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Makayla Ripeka Kahi

Medical science student

Medical student Makayla Ripeka Kahi is researching a natural alternative to beta blockers as medicine to reduce blood pressure

 – Makayla Kahi with Amokura Panoho

Ko Ruahine te pae maunga — Ruahine is my mountain
Ko Ōroua te awa — Ōroua is my river
Ko Tainui te waka — Tainui is my canoe
Ko Ngāti Kauwhata me — Ngāpuhi ngā iwi Ngāti Kauwhata and Ngāpuhi are my tribes
Ko Hinepare te hapū — Hinepare is my subtribe
Ko Kauwhata te Marae — Kauwhata is my marae
Ko Makayla Kahi tōku ingoa — Makayla Kahi is my name
No Kawakawa au — I hail from Kawakawa.

Until the Pūhoro STEMM Academy came to my school in Fielding, I didn’t like the sciences.

But seeing all the different aspects of science and its connection to matauranga Māori made me want to step into the STEMM world. I went on a trip to Houston with Pūhoro STEMM Academy which included a visit to NASA and from there I signed up to check out all the different opportunities available via the Māori and Pacific Admission Scheme.

None of my whānau had gone to university and it was a big step when I decided to choose a pathway that would lead to medicine. Medicine wasn’t always the goal. But I thought ‘reach really far and see what other opportunities emerge’. 

You know, go for the moon, and fall on the stars but I’ve learned that the moon is closer than the stars!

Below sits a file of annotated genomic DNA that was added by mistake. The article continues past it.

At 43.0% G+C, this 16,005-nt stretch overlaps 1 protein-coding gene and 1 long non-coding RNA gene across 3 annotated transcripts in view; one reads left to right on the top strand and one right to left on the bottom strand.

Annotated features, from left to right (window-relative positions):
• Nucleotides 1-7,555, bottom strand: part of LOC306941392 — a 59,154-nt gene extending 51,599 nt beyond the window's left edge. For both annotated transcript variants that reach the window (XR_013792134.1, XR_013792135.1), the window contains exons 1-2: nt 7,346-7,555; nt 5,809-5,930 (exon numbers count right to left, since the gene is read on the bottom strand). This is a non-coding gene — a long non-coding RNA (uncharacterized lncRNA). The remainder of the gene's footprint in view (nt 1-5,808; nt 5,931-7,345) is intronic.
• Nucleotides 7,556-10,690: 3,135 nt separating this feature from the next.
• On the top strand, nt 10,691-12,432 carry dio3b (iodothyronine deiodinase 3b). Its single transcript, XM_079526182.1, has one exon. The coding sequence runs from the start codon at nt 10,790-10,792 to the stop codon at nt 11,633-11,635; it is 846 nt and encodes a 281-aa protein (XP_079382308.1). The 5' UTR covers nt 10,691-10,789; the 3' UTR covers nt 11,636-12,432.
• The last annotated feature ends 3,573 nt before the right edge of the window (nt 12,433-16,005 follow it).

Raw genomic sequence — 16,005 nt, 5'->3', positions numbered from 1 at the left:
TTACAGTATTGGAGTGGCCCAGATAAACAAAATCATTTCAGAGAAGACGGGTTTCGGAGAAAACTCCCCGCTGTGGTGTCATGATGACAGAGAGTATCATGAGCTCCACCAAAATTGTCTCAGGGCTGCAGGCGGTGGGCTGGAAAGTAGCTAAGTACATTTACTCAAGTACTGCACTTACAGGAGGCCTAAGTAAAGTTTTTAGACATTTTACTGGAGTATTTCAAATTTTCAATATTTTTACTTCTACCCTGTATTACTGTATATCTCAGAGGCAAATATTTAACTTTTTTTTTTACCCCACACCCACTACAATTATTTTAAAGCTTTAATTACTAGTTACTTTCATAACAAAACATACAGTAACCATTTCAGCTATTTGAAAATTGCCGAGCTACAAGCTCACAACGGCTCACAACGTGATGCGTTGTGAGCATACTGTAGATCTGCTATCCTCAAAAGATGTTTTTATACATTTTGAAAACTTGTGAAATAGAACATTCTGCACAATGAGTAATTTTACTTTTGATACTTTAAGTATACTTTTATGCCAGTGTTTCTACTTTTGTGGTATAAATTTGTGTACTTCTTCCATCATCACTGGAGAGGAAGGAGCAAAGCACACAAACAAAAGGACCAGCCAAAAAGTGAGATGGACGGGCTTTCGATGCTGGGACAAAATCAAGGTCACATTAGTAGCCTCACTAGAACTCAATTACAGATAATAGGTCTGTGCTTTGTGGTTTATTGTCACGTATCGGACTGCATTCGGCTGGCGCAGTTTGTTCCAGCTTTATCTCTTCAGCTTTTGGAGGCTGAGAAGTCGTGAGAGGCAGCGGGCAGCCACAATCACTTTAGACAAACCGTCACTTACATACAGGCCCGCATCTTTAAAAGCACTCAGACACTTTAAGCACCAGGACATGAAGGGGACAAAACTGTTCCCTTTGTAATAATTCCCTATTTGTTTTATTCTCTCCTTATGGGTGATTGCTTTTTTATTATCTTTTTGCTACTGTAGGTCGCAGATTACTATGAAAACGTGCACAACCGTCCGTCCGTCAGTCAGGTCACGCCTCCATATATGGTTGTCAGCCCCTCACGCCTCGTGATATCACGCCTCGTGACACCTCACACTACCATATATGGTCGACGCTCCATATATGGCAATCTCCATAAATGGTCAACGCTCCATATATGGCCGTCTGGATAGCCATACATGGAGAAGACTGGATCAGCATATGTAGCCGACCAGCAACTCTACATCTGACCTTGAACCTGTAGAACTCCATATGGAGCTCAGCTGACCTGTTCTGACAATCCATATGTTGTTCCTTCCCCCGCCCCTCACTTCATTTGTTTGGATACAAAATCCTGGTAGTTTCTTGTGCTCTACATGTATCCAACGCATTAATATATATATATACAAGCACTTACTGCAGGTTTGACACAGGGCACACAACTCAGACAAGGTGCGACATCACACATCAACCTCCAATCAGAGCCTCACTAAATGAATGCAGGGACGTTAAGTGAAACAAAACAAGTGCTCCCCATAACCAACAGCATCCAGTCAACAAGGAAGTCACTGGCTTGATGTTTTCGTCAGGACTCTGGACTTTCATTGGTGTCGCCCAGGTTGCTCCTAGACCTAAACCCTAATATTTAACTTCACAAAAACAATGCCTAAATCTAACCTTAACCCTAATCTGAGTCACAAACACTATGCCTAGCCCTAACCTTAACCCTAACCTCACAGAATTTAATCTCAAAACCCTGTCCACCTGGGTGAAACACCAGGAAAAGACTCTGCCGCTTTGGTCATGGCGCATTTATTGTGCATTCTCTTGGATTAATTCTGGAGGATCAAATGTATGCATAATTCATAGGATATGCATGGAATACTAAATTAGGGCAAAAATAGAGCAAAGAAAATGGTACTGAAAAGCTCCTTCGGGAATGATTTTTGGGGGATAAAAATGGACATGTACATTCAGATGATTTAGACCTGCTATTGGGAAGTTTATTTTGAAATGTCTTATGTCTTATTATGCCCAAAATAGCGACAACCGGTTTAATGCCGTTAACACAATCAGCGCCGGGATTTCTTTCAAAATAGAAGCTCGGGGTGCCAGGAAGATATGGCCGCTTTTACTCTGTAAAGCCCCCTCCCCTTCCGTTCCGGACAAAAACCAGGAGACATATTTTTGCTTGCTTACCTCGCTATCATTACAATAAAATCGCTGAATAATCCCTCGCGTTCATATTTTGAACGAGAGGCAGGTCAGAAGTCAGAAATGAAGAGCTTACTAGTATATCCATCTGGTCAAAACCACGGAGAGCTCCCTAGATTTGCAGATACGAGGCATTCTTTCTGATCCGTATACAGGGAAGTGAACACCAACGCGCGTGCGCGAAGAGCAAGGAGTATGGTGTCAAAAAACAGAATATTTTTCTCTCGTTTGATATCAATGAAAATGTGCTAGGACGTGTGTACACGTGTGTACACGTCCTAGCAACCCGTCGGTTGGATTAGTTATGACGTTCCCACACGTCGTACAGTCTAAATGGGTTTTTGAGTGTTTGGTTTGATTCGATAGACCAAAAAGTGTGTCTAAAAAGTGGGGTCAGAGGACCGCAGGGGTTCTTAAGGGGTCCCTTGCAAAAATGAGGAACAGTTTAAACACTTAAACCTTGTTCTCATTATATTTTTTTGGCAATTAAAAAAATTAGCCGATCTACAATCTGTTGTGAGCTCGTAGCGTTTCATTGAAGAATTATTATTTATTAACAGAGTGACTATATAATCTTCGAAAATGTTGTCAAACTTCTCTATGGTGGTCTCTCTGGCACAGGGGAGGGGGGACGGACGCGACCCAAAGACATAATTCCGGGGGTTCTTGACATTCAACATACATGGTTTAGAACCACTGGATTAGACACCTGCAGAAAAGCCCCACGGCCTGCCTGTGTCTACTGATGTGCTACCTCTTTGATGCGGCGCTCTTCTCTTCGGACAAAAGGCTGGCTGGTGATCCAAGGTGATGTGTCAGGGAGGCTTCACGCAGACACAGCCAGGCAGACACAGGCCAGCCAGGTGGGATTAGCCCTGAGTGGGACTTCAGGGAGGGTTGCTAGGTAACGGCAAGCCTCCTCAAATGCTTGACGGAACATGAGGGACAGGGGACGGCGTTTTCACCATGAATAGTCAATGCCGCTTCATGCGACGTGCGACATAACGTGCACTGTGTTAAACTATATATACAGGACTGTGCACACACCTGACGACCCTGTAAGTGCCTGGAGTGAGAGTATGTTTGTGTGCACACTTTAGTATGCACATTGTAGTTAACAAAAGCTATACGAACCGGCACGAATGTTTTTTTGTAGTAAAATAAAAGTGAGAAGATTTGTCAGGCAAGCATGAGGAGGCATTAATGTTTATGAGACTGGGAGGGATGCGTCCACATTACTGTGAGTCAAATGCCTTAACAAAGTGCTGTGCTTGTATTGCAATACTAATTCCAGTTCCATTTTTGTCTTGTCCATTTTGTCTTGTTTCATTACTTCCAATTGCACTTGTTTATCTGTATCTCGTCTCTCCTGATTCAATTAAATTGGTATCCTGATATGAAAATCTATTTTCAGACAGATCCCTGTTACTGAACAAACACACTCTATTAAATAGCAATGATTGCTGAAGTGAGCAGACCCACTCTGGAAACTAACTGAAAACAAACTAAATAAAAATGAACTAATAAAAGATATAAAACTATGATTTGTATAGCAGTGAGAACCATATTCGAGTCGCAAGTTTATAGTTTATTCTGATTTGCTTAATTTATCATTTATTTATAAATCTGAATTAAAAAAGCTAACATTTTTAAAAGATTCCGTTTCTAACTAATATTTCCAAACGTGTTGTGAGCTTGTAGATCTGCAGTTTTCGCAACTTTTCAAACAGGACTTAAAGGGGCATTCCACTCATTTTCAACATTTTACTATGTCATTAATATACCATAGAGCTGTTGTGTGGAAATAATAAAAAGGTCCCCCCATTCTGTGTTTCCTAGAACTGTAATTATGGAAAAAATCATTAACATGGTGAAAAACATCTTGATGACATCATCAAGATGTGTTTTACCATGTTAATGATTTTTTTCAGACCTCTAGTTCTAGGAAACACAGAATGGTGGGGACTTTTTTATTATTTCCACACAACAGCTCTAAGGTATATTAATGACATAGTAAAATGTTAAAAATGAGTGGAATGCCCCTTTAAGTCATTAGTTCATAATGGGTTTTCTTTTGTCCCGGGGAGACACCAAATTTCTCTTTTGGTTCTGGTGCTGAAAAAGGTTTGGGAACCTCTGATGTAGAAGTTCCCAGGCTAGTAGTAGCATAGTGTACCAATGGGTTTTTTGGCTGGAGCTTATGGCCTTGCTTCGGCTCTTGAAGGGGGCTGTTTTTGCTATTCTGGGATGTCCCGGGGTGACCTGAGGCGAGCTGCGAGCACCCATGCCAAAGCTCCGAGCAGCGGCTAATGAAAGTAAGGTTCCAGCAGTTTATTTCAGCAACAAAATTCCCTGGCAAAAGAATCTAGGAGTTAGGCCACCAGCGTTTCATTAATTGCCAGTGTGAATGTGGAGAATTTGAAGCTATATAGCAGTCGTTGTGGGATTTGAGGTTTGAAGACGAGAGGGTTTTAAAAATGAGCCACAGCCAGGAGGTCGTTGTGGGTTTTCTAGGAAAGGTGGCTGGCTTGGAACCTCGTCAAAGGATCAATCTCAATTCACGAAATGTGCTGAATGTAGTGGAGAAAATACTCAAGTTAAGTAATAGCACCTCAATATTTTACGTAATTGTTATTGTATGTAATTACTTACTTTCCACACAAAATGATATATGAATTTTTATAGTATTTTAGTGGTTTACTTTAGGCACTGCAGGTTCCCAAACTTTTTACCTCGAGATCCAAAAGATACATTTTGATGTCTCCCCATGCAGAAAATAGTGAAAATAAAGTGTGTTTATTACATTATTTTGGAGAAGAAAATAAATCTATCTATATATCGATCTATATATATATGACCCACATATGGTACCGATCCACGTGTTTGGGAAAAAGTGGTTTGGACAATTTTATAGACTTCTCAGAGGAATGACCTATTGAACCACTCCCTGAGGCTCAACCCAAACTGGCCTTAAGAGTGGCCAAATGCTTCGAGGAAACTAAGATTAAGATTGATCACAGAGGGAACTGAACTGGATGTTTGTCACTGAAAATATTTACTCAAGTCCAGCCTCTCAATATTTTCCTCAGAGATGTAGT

During this summer, I have worked with some scientists on a plant not native to Aotearoa that supposedly has antihypertensive properties, testing it on rats using a probe. There is not a lot of research on hypertension in Māori. The only way we can pick up hypertension in our whānau is by going to the doctors or when there’s a complication like a stroke, or heart attack.  

Presently we use beta blockers as medicine to reduce blood pressure but they can have side effects and so our people stop taking them.

From our tests we have found this plant and new technology can help us monitor hypertension more effectively in a way that is accessible to Māori. 

The concept of Tauutuutu is to emphasise balance, reciprocity, and the symbiosis in our social and environmental relationships. I really only understand it in the context of this research project I worked on. I’d love to see us go back to the ways of our tupuna where we can grow it in our backyard, make a smoothie from it and it will reduce cardiovascular diseases in our people. 

Makayla’s tips

  • Connection to Matauranga Māori and science
  • Reach for the stars
  • Be curious
  • Be enthusiastic to maximise opportunities

Makayla’s pathway

  • Pūhoro Tutor Lead – Tāmaki Makaurau, Pūhoro STEMM Academy
  • Bachelor of Medicine, Bachelor of Surgery, The University of Auckland
  • Summer research intern, ūtahi Manawa Healthy Hearts Aotearoa New Zealand 

A version of this profile also appears in our upcoming issue of Careers with STEM: Indigenous. Sign up to our newsletter to receive updates on its launch date.

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